Sustainability

19 October 2023

An intact moor helps to protect the climate

REWE has long partnered with the Nature and Biodiversity Conservation Union (NABU) to protect the climate. Now, the NABU Climate Fund is helping to restore a moor. We went to see it for ourselves.
Reading time: 6 min.

The massive moor restoration is the first project undertaken by the NABU Climate Fund, which was started by REWE and NABU in spring 2022. REWE will invest at least 25 million euros in the climate fund over the next five years. But what does this kind of restoration project actually involve? What’s the current situation on the ground? And what are the next steps? We wanted to get some answers, so we travelled to the Ahlen-Falkenberg Moor, located near the town of Cuxhaven. We explored the area and spoke with NABU moor expert Dr Frank Woesthoff and Julia Krooß, portfolio manager of the NABU Climate Fund.

A bird’s eye view of the future moor landscape.

The panoramic perspective shows a green meadow criss-crossed by small ditches and ringed by several rows of trees. Parts of the Ahlen-Falkenberg moor, located south-east of Cuxhaven, look like a green countryside idyll, but the landscape has, in fact, been destroyed. The vast expanse of land remained intact until the 1960s but has sunk by about two metres. If things go the way REWE and NABU intend, it will be returned to this state. And it would be best for this to happen as quickly as possible.

Frank Woesthoff, NABU’s moor expert, stands in the middle of the vast expanse covering 200 hectares. It’s the largest moor protection project on agricultural land in Europe, he says. And the financial strength of the NABU Climate Fund is absolutely essential. This is because NABU first had to acquire the land before it could be restored. When the weather is good, you can walk through the moor without getting your feet wet. Over the decades, ditches and drains have caused the original moor to dry up and shrink.

frank-woesthoff
About:
Dr Frank Woesthoff

Head of NABU-Klimafonds

REWE is truly a pioneer in this area because no one in the private sector has invested so much money to protect moors.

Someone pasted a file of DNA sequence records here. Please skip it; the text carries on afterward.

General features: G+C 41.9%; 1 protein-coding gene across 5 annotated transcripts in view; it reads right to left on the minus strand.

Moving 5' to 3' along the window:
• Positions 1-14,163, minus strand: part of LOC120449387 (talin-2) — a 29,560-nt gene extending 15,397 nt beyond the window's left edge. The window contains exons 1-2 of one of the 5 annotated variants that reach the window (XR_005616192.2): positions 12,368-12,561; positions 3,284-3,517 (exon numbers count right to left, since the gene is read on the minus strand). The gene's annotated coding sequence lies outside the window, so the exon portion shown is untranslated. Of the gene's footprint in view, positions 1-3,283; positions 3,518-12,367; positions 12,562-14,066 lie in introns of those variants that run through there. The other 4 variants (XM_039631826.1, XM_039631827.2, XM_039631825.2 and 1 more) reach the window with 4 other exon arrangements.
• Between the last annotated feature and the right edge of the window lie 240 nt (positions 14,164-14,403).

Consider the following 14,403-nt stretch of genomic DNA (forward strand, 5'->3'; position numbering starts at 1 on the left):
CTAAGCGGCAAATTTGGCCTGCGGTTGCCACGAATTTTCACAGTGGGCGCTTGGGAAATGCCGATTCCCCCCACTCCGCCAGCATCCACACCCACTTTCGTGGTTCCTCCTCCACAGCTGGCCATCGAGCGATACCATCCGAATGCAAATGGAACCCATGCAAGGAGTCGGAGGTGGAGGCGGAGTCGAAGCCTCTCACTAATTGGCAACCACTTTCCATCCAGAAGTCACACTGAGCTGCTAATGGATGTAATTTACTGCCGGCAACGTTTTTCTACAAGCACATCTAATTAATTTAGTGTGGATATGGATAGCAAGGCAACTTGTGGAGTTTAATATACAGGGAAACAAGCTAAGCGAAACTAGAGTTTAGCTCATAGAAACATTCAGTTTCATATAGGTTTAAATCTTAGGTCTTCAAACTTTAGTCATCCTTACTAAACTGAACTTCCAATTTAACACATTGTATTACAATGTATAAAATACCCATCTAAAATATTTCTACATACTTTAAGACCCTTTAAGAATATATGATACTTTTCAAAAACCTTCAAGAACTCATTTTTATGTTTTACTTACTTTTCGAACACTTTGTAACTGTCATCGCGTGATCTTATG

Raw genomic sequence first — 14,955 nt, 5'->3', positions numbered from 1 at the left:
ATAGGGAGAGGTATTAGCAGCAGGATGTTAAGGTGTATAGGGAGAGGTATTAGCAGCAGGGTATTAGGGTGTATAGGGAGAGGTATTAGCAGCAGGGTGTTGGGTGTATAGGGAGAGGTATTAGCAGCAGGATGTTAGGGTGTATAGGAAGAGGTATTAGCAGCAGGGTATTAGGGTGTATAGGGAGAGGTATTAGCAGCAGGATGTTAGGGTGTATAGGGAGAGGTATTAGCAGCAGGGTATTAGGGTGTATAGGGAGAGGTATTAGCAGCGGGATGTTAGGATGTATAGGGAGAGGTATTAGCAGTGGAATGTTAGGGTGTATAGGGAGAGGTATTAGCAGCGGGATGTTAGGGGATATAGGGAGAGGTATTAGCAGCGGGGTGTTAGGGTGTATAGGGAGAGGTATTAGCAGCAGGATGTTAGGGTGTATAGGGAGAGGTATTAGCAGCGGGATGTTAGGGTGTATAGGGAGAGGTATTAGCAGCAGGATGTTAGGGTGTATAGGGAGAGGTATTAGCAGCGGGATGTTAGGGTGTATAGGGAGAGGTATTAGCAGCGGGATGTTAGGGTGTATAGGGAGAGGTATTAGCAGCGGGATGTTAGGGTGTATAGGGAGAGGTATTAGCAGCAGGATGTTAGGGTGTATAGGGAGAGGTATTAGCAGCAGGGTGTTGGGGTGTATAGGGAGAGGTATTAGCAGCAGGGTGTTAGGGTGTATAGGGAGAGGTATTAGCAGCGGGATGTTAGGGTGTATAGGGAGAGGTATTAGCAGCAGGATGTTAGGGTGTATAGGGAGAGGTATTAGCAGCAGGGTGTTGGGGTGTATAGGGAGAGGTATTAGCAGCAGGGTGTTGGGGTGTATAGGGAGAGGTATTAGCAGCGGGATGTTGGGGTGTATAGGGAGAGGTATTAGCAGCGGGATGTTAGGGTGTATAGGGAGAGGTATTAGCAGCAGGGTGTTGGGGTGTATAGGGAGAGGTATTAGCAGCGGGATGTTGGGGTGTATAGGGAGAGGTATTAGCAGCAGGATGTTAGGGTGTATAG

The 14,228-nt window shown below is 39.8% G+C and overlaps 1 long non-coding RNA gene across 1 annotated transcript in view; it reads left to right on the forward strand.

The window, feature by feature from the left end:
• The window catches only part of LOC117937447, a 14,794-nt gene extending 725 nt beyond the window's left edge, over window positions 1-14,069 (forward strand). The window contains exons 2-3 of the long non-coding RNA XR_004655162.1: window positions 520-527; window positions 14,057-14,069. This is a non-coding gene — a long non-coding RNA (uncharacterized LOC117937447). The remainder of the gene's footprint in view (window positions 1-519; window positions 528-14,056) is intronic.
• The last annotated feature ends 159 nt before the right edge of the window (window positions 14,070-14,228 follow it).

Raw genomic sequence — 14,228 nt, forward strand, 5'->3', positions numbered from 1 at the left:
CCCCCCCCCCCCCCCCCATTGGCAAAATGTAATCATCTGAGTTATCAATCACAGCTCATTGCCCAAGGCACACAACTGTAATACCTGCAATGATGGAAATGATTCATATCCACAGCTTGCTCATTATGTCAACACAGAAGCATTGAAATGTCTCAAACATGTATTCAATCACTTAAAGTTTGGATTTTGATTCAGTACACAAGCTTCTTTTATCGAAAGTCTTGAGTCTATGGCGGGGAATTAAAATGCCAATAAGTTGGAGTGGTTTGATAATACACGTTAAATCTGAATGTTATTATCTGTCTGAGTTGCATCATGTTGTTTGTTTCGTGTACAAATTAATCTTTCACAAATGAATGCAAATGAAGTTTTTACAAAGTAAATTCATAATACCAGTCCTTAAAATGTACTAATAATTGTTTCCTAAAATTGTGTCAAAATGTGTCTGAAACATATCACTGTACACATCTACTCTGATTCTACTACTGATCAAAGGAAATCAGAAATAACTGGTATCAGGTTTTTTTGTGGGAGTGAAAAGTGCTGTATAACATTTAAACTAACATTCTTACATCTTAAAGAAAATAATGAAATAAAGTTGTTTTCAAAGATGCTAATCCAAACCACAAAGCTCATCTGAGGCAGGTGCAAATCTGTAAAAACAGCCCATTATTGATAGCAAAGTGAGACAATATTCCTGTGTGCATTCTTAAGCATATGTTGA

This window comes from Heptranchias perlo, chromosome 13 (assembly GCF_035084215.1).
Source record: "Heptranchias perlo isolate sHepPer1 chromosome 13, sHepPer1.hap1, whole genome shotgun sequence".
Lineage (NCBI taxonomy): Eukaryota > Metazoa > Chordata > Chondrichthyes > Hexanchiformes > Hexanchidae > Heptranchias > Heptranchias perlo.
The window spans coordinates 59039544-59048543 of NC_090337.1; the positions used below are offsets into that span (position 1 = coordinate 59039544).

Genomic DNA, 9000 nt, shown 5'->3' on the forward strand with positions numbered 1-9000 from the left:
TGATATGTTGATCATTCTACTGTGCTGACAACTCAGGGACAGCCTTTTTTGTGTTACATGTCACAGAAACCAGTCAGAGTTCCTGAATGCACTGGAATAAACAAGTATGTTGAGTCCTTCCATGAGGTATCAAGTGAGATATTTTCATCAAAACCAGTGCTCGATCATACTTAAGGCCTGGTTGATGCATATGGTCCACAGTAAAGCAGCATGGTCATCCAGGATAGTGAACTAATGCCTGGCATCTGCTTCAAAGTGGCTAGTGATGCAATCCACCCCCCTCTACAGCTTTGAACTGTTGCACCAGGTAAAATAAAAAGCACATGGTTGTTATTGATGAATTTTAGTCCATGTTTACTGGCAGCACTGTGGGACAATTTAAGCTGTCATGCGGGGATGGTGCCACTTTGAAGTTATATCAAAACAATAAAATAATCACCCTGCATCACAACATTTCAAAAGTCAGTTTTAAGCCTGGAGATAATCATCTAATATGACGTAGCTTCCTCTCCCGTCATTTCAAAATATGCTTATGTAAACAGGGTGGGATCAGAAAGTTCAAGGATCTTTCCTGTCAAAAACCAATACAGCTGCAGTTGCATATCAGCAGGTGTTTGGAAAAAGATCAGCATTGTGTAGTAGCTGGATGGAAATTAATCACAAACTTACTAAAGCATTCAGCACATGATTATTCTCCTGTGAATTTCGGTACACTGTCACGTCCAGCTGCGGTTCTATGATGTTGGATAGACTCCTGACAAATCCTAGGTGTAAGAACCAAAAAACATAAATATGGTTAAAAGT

Dr Frank Woesthoff
frank-woesthoff
Dr Frank Woesthoff

Moors are climate heroes

But why are moors so important for climate protection? It’s quite simple. More carbon is stored in their peat than any other land ecosystem – making moors twice as effective as forests. Because of the wet conditions, plants do not fully decompose when they die in a moor. As a result, the carbon in the plants is stored permanently. This results in the formation of peat – and a large carbon sink. The carbon stored in moors is released back into the atmosphere as environmentally harmful CO2 when moors are destroyed.

So the top priority is keeping the remaining carbon in the ground permanently. If CO2 were black, we’d be standing in a black fog, explains Julia Krooß, portfolio manager for the NABU Climate Fund. Each year, some 6,800 tons of CO2 are released from the ground. Boring has shown that the ground contains about 800,000 tons of CO2 that also needs to be kept there. The initial work to ensure this will begin this autumn, with the first step being to remove the top 20 centimetres of the surface.

julia-krooß
About:
Julia Krooß

Portfolio manager of NABU-Klimafonds

Restoration requires patience

There is still a lot of fertilizer in there. The plants in the moor don’t like it, explains Frank Woesthoff. That is because they need wet, acidic, and low-nutrient soil. The soil removed from the top layer will be used to build small embankments and fill the ditches. The underground clay pipes that transport water to the ditches are also gradually being demolished. These measures are intended to increase the water level on the surface again. In future, the moor will only receive water when it rains. Millions of cubic metres of water will be required. So restoring moors takes patience. The peat layer grows just one millimetre per year. But there is already a small amount of peat. Julia Krooß digs a bit in the molehills that have sprung up all over, and you can grab the peat that is still in the ground with your bare hands.

Drainage ditches on the Ahlen-Falkenberg moor near Cuxhaven.

Frank Woesthoff estimates that it will take at least three to four years before this is the case over the entire area. By then, there will be less dense grassland than there is now, or none at all; instead, the moor will contain fauna that is natural to it: small mosses, giant sedges, bell heath, small varieties of orchids, which are important for wild bees, for example. This, too, is an important aspect of the restoration of moors that not only protects the climate, but also provides a home for many animal species.

As a large food retailer, we are aware of our responsibility to protect the climate. It is therefore very important to us that in addition to reducing emissions, we also voluntarily support climate protection projects both in Germany and in Europe as a whole. The NABU Climate Fund seal on our store-brand products, REWE Bio and REWE Beste Wahl (“Best Choice), also allows our customers to experience climate protection”, Nicola Tanaskovic, Head of Corporate Responsibility, says of the collaboration with long-time partner NABU.

Location: Lower Saxony, south-east of Cuxhaven
Area: approx. 200 hectares
CO2 in the soil: 800,000 metric tons
Unique feature: Europe’s largest moor restoration project, located on land previously used for agricultural purposes
Timeline: Start in autumn 2023; first phase completed by approx. 2026/2027. The entire project will be completed by no later than 2043.